Russia's two new sovereign wealth funds were instrumental in supporting the economy during the economic crisis. Martin Delaney reports
The creation of the Reserve Fund and the National Wealth Fund in February 2008 marked a new chapter in Russia's return to economic good health. Splitting the Oil Stabilisation Fund into these two separate vehicles meant that they could be targeted at different parts of the economy. The RUB2.2trn (€50bn) Reserve Fund was designed to aid the state budget, coming into effect - particularly over the last 18-24 months - at times of economic turmoil.
The RUB2.8trn (€62bn) National Wealth Fund - also known as the National Welfare or Future Generations Fund - is more forward-looking. Its stated aim is to fund a wholesale reform of the pensions systems in Russia.
According to the Russian ministry of finance, the Reserve Fund is "a part of the federal budget assets... dedicated to ensuring the financing of the federal budget expenses and maintaining federal budget balance in case oil and gas budget revenues decline".
The size of the fund is capped at 10% of the country's annual GDP. In essence, it has replaced the Oil Stabilisation Fund as a means to reduce inflationary pressure and insulate the national economy from the "volatility of earnings generated by export of non-renewable natural resources". Its remit has broadened, as the Reserve Fund not only draws revenue from the production and export of oil - as the Stabilisation fund did - but also from the production of natural gas and oil products. These "oil-related activities" - which can range to oil transportation as well as production - means there has been a certain amount of diversification, although the revenues raised are still dependent on any movement in the oil price.
"Both funds were used heavily last year to reduce the volatility of the exchange rate," explains Pavel Teplukhin, chairman of Troika Dialog Asset Management, a leading investment house. Indeed, as of 1 December 2009, RUB175bn was on deposit at Vnesheconombank, the state banking agent, for the express purpose of supporting the domestic stock market.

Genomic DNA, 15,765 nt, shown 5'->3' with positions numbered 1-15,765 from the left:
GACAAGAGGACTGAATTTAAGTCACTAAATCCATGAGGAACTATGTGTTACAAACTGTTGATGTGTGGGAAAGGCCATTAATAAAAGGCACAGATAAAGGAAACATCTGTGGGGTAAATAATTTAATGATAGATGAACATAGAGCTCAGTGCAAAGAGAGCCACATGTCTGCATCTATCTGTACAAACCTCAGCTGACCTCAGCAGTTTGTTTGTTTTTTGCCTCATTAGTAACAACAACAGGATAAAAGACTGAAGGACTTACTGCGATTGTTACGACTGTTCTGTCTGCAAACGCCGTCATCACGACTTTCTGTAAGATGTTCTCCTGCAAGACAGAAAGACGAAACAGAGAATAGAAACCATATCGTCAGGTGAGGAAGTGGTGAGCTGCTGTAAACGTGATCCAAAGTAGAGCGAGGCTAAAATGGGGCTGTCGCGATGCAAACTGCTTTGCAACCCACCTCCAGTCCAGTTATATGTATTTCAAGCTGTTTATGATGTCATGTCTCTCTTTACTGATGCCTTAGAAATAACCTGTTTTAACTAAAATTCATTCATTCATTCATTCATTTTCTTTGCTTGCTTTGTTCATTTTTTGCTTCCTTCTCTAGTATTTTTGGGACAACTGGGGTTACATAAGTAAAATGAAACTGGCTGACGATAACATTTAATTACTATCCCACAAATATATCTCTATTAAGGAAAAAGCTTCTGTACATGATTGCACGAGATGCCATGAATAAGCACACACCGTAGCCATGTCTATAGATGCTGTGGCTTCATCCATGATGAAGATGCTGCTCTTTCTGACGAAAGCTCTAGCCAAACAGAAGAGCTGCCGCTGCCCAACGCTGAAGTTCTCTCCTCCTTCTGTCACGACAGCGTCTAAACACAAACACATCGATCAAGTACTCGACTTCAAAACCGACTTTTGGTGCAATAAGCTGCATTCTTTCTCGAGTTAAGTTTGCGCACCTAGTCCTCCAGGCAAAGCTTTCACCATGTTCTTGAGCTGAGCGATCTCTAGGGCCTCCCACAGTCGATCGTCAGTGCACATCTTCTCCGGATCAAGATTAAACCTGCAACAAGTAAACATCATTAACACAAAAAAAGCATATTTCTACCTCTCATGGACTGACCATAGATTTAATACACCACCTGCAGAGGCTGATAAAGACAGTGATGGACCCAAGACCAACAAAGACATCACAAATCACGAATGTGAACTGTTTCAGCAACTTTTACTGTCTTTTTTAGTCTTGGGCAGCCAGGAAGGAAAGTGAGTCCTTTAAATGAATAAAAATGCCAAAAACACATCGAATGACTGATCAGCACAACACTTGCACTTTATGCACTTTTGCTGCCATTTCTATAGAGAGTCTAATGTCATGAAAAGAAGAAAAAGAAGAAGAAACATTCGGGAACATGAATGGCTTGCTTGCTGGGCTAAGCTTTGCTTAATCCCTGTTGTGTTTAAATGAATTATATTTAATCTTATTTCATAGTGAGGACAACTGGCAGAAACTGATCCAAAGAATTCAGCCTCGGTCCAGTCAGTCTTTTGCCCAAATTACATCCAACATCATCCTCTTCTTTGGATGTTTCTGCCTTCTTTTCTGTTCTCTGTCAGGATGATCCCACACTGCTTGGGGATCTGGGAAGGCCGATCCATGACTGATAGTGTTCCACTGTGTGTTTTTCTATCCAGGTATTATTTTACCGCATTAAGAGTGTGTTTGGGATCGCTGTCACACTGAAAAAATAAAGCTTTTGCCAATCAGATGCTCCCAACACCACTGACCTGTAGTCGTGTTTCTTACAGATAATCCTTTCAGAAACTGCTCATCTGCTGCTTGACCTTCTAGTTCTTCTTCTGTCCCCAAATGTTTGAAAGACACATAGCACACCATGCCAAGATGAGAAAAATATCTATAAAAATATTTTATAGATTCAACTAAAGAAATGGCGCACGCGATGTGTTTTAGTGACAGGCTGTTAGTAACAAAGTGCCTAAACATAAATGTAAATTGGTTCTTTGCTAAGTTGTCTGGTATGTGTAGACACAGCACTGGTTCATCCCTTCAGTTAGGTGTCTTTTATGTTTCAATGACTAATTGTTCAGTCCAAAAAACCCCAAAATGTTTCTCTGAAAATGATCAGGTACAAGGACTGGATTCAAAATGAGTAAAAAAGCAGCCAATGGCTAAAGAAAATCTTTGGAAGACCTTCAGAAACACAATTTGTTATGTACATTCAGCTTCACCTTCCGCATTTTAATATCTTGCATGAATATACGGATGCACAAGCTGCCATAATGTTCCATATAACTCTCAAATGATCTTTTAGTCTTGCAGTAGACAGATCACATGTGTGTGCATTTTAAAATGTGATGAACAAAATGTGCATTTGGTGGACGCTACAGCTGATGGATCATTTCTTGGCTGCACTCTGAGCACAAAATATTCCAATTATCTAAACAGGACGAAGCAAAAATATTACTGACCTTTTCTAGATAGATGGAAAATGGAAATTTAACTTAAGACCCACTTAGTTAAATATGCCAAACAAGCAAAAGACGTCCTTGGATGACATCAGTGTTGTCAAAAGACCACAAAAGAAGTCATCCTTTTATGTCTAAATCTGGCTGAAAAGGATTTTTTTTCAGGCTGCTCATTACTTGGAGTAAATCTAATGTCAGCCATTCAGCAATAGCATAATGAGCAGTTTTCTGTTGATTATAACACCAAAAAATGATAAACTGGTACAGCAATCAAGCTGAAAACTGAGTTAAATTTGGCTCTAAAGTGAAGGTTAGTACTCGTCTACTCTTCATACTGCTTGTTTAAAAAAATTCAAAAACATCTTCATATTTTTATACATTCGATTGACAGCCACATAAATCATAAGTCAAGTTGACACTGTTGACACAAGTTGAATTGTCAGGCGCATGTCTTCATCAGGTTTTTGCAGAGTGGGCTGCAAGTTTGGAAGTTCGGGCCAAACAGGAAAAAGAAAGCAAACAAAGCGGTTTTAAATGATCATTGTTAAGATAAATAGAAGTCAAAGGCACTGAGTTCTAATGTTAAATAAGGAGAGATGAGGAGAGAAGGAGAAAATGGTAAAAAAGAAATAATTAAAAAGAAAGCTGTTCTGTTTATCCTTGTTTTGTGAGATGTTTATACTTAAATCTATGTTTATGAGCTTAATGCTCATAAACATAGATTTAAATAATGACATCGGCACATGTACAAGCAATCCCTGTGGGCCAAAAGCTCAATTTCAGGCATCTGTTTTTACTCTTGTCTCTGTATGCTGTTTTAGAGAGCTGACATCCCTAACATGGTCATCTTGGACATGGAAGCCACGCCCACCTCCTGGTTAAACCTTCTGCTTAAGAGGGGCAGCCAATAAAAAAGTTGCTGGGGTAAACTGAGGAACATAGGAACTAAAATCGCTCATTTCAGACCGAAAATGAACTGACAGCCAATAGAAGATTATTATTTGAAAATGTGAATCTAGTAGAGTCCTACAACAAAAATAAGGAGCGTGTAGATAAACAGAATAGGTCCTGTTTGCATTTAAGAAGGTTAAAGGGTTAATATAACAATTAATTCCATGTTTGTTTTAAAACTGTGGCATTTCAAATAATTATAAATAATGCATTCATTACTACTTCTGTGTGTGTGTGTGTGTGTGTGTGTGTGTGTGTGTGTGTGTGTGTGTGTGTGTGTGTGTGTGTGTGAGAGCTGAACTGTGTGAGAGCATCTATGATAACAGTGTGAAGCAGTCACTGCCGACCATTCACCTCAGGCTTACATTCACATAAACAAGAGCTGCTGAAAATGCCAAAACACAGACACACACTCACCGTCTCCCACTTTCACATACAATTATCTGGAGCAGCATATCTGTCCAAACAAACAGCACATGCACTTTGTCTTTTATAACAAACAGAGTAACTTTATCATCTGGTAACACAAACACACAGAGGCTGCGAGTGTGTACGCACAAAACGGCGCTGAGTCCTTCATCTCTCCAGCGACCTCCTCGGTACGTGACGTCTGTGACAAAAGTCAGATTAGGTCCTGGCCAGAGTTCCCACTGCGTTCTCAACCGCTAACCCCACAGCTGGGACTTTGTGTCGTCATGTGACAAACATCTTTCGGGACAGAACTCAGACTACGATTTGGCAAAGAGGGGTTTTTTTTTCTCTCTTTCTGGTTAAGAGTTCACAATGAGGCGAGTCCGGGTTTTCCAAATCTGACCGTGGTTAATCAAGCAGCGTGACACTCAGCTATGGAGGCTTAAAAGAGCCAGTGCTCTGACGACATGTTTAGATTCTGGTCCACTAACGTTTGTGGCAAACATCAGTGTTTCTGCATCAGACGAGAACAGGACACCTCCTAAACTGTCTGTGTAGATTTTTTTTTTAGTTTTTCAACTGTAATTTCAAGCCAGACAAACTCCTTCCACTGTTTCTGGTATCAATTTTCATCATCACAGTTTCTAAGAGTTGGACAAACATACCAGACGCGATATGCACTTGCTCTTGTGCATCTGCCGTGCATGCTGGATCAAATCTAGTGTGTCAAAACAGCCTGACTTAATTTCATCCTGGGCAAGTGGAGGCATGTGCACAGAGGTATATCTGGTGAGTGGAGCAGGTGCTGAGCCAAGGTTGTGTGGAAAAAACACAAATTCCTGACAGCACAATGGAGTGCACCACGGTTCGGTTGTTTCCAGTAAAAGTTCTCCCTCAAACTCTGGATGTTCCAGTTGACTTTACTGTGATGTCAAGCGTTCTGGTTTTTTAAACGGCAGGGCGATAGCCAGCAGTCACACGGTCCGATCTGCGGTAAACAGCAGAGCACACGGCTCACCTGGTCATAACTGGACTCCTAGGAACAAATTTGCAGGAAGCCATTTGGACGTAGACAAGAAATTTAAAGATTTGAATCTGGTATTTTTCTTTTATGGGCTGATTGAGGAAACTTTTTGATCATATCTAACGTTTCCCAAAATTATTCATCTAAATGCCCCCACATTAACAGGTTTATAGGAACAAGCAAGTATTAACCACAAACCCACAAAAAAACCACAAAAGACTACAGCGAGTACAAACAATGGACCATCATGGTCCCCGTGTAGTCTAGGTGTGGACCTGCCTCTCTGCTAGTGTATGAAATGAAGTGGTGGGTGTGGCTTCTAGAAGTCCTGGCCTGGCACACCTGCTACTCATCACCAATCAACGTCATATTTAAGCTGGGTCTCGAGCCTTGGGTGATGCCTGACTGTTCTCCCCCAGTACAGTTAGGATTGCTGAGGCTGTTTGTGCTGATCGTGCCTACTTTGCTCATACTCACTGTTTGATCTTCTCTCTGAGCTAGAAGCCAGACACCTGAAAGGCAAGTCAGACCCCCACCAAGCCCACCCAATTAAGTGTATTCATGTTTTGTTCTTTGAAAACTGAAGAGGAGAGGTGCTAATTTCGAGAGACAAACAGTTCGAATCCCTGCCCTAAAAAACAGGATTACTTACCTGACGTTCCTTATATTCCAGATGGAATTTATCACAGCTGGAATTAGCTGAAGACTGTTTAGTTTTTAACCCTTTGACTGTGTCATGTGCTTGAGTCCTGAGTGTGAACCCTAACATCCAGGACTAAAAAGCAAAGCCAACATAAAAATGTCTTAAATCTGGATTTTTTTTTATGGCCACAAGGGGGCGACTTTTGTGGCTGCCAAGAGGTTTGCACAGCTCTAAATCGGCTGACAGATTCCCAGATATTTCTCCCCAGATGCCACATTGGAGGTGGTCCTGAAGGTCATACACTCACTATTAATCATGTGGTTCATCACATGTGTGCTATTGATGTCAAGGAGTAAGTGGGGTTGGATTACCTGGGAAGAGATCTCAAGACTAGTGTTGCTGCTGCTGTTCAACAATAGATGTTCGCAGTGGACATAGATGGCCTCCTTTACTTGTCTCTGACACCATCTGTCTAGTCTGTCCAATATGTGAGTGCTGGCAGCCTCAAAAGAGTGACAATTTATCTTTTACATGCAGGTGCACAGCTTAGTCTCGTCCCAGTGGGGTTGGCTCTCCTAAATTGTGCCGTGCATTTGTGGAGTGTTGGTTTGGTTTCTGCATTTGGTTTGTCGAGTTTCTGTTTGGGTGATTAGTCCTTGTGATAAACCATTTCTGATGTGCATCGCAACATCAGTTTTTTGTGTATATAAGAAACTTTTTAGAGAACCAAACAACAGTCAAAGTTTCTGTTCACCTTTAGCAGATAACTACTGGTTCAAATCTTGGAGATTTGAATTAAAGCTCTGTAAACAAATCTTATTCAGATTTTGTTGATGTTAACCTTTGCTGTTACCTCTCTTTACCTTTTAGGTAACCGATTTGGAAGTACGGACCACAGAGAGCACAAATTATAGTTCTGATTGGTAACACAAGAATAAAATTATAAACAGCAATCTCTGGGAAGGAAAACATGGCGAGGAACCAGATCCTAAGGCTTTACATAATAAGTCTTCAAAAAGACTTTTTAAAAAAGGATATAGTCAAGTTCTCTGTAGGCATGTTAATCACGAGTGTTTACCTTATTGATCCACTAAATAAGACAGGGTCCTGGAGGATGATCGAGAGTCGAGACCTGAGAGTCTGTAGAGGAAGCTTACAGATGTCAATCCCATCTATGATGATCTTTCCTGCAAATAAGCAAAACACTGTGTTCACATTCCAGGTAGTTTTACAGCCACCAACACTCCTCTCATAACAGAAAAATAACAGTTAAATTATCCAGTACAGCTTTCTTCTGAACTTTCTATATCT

A total of RUB582.8bn - of the maximum RUB655bn permitted - has been allocated by the National Wealth fund to VEB. RUB387.79bn of this sum has been earmarked for subordinated loans to Russian banks and RUB20bn for loans to small and medium-sized enterprises. A further RUB40bn is available for loans to The Agency for Housing Mortgage Lending, but as of 1 December 2009 that had yet to be allocated to VEB.
The fund is managed by the ministry of finance, under the finance minister Alexei Kudrin, with an investment remit that stretches to riskier assets, such as corporate bonds and equities.
"The money is run in quite a conservative way," says David Smart, global head of sovereign funds and supranationals at Franklin Templeton. The split - which is detailed on the ministry's website - reveals diversification is at the centre of the investment strategy, even as far as ensuring assets in foreign currencies are split 45:45:10 between the US dollar, euro and sterling.
"Both funds have hidden agendas," says Jason Manolopolous, managing partner at Dromeus Capital Management who has lived in Russia for five years and runs an emerging market fund that invests in the CIS. "They are designed to prevent too much hard currency leading to inflation."